China Looks at Banning Bitcoin Mining: What's It Mean?


In a sign of growing government pressure on the cryptocurrency sector, China wants to ban cryptocurrency mining.

Reuters reports China Wants to Ban Bitcoin Mining

The National Development and Reform Commission (NDRC) said on Monday it was seeking public opinions on a revised list of industries it wants to encourage, restrict or eliminate. The list was first published in 2011.

The draft for a revised list added cryptocurrency mining, including that of bitcoin, to more than 450 activities the NDRC said should be phased out as they did not adhere to relevant laws and regulations, were unsafe, wasted resources or polluted the environment.

It did not stipulate a target date or plan for how to eliminate bitcoin mining, meaning that such activities should be phased out immediately, the document said. The public has until May 7 to comment on the draft.

State-owned newspaper Securities Times said on Tuesday the draft list “distinctly reflects the attitude of the country’s industrial policy” toward the cryptocurrency industry.

Last week, the price of bitcoin soared nearly 20 percent in its best day since the height of the 2017 bubble, and breaking $5,000 for the first time since mid-November, though analysts and traders admitted they were puzzled by the surge.

What's It Mean for Cryptos?

I suspect nothing actually. It does not change my opinion one way or another.

The recent rally appears to be technical.

After a long huge plunge, traders believe the bottom may be in. I don't.

Mike "Mish" Shedlock

Comments (13)
No. 1-6

In a strange twist banning mining might just push up the speculative price. Supply was to be limited anyway but now rate of addition could be limited too. In turn that can make it more lucrative to mine outside China.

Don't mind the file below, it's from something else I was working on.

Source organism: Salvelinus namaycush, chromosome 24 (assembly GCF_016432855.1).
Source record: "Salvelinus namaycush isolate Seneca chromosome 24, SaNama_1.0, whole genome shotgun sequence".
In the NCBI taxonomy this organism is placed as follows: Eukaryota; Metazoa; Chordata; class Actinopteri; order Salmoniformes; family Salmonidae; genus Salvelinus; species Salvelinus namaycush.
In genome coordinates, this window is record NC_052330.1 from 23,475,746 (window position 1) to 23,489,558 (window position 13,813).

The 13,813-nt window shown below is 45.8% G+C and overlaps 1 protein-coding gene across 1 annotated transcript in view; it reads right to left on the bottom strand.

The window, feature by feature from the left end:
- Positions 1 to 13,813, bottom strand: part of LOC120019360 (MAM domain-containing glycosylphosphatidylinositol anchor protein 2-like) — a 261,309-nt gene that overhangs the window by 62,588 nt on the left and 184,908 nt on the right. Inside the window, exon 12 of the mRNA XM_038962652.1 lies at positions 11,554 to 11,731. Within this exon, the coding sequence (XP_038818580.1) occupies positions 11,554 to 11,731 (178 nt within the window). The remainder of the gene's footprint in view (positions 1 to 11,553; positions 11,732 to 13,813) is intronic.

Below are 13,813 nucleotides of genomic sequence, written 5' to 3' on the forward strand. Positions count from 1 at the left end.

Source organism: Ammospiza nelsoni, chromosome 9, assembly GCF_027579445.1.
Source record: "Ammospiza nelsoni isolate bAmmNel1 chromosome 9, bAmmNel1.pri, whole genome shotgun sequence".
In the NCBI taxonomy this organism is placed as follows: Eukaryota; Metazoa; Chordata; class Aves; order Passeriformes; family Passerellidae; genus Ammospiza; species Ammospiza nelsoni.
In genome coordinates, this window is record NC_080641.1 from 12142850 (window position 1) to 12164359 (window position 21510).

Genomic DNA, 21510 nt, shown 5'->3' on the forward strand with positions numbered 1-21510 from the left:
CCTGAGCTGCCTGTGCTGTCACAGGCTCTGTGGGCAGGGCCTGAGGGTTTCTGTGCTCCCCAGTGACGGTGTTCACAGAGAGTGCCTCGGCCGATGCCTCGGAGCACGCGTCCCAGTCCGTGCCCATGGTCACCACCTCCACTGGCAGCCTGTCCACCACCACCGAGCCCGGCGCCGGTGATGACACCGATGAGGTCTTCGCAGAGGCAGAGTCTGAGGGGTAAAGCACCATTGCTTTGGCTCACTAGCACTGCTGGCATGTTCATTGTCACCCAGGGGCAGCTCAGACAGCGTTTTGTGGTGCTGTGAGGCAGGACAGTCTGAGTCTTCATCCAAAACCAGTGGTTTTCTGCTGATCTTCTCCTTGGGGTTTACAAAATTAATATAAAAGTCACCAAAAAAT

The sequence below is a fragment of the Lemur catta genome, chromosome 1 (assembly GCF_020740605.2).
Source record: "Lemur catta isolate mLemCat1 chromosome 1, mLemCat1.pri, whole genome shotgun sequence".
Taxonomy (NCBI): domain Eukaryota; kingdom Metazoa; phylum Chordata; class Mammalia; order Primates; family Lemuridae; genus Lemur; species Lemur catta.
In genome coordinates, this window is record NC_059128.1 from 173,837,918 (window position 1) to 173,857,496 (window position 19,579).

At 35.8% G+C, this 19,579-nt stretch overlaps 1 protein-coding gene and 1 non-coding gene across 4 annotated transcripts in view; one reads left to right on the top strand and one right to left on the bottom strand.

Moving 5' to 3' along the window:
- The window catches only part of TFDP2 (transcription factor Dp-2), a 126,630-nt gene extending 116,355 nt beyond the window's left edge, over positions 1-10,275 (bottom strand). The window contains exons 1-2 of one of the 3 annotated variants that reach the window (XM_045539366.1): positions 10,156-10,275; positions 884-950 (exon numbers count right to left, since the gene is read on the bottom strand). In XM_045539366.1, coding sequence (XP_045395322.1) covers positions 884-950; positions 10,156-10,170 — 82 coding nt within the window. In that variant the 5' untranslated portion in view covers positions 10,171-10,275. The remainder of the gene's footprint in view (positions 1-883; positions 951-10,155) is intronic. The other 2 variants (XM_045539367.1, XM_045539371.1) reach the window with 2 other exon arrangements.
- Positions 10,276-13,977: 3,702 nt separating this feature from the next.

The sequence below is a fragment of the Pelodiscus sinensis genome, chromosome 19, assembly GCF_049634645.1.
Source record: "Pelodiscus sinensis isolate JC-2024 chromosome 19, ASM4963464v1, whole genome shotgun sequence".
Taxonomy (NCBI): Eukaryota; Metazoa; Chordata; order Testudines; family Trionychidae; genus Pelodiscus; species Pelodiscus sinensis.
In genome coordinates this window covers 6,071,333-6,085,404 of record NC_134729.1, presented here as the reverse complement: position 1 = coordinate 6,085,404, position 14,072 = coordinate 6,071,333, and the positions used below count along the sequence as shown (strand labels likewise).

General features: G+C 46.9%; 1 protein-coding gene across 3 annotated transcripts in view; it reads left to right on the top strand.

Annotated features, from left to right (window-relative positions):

This smacks more of limiting hard to track cross border transactions out of Yuan - almost desperation on the part of the Chinese. Saying more about Chinese worries than Bitcoin future.

Only if the ban use of Bitcoin will it matter.

They might be trying to limit C02 or preparing for their own crypto currency and want to reduce competition.

Unintended consequences?


China has a capital flight problem. It's as simple as that.


I suspect it will mean higher crypto prices, not lower. We want what we can't have.


Many Chinese folks are natural gamblers. Part of the reason, I believe, for the success of their economy currently. They're willing to bet that taking on a pile of debt will pay off big in the end. But being a natural gambler, also leads to a lot of natural scammers. So the Chinese are also very good at making and selling things that aren't quite what they are supposed to be.

I tend to think the Chinese government has a difficult job of corralling the scams in the Chinese economy. Too many people getting ripped off ends up making the ChinCom government look bad. And there is no bigger scam than bitcoin.


Bitcoin is a symptom. The root cause of it's existence is the distrust of fiat currency.


more importantly, the crypto ride upwards is far from determined, nor is the bottom set. There is a valid point to say that for Chinese the use of crypto can be a way of exporting savings...maybe. But like Mish, I doubt that the floor price has been reached for crypto currencies.

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